1. Construct an auxiliary hyperbola $xy + 1 = 0$ (the olive green hyperbola in above picture). The foci of this hyperbola are $(\sqrt{2},-\sqrt{2})$ and $(-\sqrt{2},\sqrt{2} )$ and it contains the point $(1,-1)$. All of them can be constructed using compass and ruler start from $O$ and $A$.
  2. Construct an auxiliary horizontal line $\beta y + 1 = 0$ (the blue horizontal line containing $I$ in above picture). One first constructs a line segment joining $Y = (0,\beta)$ to $B = (-1,0)$. One then constructs another line segment parallel to it start at $Y' = (0,1)$. This new segment will intersect the $x$-axis at $B' = (-\frac{1}{\beta},0)$. Another quarter circle will bring us to the point $I = (0,-\frac{1}{\beta})$ and the horizontal line at $I$ is the one we need.
  3. Let $H$ be the intersection of the line $DE$ with the blue line in previous step. Project it onto $x$-axis as $H_1$. Now construct a ray start from $H_1$ at $-135^{\circ}$ with respect to the $x$-axis. This ray will intersect the "olive green" hyperbola at $H_2$ and $H_3$. If one projects $H_2$ and $H_3$ back to the $x$-axis, we get $K$ and $J$ respectively.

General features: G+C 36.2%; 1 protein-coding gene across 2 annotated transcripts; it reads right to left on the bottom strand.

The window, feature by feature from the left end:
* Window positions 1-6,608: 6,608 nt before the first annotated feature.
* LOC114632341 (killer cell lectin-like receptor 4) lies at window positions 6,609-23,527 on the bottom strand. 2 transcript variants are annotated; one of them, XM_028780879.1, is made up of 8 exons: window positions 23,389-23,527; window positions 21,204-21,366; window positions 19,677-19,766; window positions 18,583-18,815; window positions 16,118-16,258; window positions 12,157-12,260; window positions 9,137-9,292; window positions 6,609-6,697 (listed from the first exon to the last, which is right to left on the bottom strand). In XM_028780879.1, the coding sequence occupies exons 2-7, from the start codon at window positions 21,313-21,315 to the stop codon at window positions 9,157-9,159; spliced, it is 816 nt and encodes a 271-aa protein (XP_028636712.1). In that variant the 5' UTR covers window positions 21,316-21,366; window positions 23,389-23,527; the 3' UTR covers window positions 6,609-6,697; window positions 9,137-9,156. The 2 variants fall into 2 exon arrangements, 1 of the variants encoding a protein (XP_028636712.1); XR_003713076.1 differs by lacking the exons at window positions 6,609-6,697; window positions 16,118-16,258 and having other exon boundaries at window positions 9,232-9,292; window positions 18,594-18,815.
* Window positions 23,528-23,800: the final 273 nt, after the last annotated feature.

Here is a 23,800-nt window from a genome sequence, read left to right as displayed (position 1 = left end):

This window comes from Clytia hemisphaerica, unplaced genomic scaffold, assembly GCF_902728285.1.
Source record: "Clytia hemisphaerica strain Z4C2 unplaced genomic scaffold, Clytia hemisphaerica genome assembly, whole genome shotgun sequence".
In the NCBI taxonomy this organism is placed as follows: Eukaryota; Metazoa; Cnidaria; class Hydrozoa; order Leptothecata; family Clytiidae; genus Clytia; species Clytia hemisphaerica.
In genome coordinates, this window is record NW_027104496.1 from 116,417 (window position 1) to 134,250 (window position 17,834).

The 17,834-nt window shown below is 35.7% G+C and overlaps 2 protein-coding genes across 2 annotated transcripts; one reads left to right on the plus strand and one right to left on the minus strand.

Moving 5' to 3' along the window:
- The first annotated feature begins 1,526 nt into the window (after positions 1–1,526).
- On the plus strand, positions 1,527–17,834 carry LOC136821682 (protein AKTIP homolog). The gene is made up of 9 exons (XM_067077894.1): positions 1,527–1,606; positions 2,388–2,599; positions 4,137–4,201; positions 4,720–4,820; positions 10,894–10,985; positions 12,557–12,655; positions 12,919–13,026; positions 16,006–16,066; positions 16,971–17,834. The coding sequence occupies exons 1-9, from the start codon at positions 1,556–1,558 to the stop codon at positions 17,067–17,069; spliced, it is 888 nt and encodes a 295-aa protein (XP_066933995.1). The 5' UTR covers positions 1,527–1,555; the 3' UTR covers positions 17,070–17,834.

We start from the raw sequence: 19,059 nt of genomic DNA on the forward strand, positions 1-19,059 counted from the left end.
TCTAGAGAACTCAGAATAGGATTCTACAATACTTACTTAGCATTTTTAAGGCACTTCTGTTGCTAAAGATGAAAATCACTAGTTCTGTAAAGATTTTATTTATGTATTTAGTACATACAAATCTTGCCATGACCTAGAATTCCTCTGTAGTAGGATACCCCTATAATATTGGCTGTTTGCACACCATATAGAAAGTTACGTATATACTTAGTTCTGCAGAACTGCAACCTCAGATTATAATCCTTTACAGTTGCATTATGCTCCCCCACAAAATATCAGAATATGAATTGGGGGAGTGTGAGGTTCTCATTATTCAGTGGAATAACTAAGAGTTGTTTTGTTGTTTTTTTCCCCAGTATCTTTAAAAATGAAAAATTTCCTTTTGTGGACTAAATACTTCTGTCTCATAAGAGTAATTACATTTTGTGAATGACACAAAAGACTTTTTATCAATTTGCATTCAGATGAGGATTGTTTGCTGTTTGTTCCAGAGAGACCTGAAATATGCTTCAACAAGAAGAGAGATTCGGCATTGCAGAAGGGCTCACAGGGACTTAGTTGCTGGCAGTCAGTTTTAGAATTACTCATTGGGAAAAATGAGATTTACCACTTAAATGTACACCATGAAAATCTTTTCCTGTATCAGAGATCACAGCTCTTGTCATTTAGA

Update Since Stefan asks, here are some details how to derive the various equations.

If the normal passes through $C = (\alpha,\beta)$, we have a $t$ such that:

$$x (1 + \frac{t}{1+\lambda}) = \alpha \quad\text{ and }\quad y (1+ \frac{t}{\lambda}) = \beta$$ Eliminating $t$ give us: $$\begin{align}(1+\lambda)(\frac{\alpha}{x}-1) = \lambda (\frac{\beta}{y} - 1 ) \iff & (1+\lambda)(x-\alpha)y - \lambda(y-\beta)\alpha = 0\\ \iff & (x-\alpha)y - \lambda( \alpha y - \beta x ) = 0 \end{align}$$ This gives us $$ \lambda = \frac{(x - \alpha)y}{\alpha y - \beta x} \quad\text{ and }\quad 1 + \lambda = \frac{(y - \beta)x}{\alpha y - \beta x} $$ Substitute this back into $(*0)$, we get $(*1)$: $$\begin{align} & (\alpha y - \beta x)\left(\frac{x}{y-\beta} + \frac{y}{x-\alpha}\right) = 1\\ \iff & (\alpha y - \beta x)\left(x(x-\alpha)+y(y-\beta)\right) - (x-\alpha)(y-\beta) = 0 \end{align}$$

If $(x,y)$ also lies on $\mathscr{C}$, the $2^{nd}$ factor in above expression can be simplified as:

$$\begin{align} x(x-\alpha)+y(y-\beta) = & (x-\alpha)^2 + (y-\beta)^2 + \alpha (x-\alpha)+\beta(y-\beta)\\ = & \alpha x + \beta y - (\alpha^2 + \beta^2 - r^2)\\ = & \alpha x + \beta y - \gamma \end{align}$$

Substituting this into $(*1)$ gives us the equation of $\mathscr{Q}$ in $(*2)$: